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Suppliers Serve Virtualization

With data centers growing in complexity, users are increasingly using virtualization to move data in server clusters. This week, two announcements highlighted the growing momentum in this space, with IBM Corp. (NYSE: IBM) snapping up startup Meiosys for an undisclosed fee, and another startup, PlateSpin, unveiling its latest virtualization technology (see IBM Acquires Meiosys and PlateSpin Intros Portability Technology).

Meiosys has software called MetaCluster that dynamically shifts applications from one server to another, using virtualization to make the most of available computing space. MetaCluster was originally designed to move applications to higher-performance Unix and Linux servers during times of peak workload. Now, IBM is looking to adapt the software for its on-demand strategy, particularly for AIX environments (see FFIC Goes On Demand With IBM).

Dan Kuznetsky, vice president of analyst firm IDC, says that the best thing about MetaCluster is its ability to move applications from one operating system to another without modifying them in any way. It’s a very interesting technology,” he says. “These applications keep their state without losing data.”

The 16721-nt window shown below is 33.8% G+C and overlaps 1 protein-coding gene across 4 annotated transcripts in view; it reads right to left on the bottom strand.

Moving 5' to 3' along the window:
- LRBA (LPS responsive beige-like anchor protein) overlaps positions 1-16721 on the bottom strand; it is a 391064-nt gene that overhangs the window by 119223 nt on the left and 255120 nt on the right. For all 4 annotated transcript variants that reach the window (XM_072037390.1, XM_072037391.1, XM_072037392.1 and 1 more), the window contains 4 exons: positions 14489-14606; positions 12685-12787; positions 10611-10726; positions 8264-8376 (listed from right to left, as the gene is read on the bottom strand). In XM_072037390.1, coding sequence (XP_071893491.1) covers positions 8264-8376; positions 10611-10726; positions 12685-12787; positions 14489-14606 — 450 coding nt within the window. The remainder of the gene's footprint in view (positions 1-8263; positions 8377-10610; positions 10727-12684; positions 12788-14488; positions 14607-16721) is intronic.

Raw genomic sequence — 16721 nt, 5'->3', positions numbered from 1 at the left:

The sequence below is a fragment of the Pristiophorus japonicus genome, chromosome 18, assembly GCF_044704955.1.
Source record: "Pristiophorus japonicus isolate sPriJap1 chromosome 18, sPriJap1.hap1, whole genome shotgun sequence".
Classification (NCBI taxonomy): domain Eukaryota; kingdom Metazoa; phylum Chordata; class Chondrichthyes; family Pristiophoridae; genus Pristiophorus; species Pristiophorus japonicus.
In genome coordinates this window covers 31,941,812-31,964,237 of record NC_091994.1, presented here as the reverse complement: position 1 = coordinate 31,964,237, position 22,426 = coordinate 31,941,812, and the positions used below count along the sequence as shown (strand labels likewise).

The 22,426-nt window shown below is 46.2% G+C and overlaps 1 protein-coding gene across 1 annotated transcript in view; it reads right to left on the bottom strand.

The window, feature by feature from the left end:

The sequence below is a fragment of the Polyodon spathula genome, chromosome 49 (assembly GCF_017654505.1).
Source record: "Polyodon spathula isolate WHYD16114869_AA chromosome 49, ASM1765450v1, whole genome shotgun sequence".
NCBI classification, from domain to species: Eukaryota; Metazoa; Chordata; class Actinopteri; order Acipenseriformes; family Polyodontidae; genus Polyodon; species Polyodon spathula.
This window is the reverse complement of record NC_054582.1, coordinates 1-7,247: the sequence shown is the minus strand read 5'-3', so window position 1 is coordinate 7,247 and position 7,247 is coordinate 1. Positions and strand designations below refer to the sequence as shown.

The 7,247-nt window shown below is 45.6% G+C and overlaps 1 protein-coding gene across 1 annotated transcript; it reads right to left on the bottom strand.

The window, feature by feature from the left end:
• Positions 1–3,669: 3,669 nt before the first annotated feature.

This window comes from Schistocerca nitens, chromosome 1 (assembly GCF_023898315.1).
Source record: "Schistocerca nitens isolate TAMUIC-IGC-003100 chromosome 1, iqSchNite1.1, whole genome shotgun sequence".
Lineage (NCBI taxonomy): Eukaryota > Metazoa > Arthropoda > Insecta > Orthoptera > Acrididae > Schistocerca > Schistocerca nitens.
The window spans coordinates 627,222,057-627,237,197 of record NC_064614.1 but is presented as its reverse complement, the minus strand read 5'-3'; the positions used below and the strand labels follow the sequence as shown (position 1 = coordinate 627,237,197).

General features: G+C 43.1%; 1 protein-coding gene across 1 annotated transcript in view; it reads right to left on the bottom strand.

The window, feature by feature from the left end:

Server virtualization is nothing new. EMC Corp. (NYSE: EMC) is already well established in the market following its acquisition of VMware Inc. last year (see EMC Completes VMware Acquisition). A number of startups are also playing in this space, including Cassatt Corp., Virtual Iron Software Inc., and Qlusters Inc.

Each of the startups is touting a different specialization. Qlusters says it helps manage applications instead of simply moving them from one server to another. Cassatt applies virtualization to middleware and operating systems as well as applications. Virtual Iron extends virtualization to processors, memory, and I/O elements within clustered devices (see Katana Becomes Virtual Iron and Qlusters: Pioneer of the Linux Qlass).

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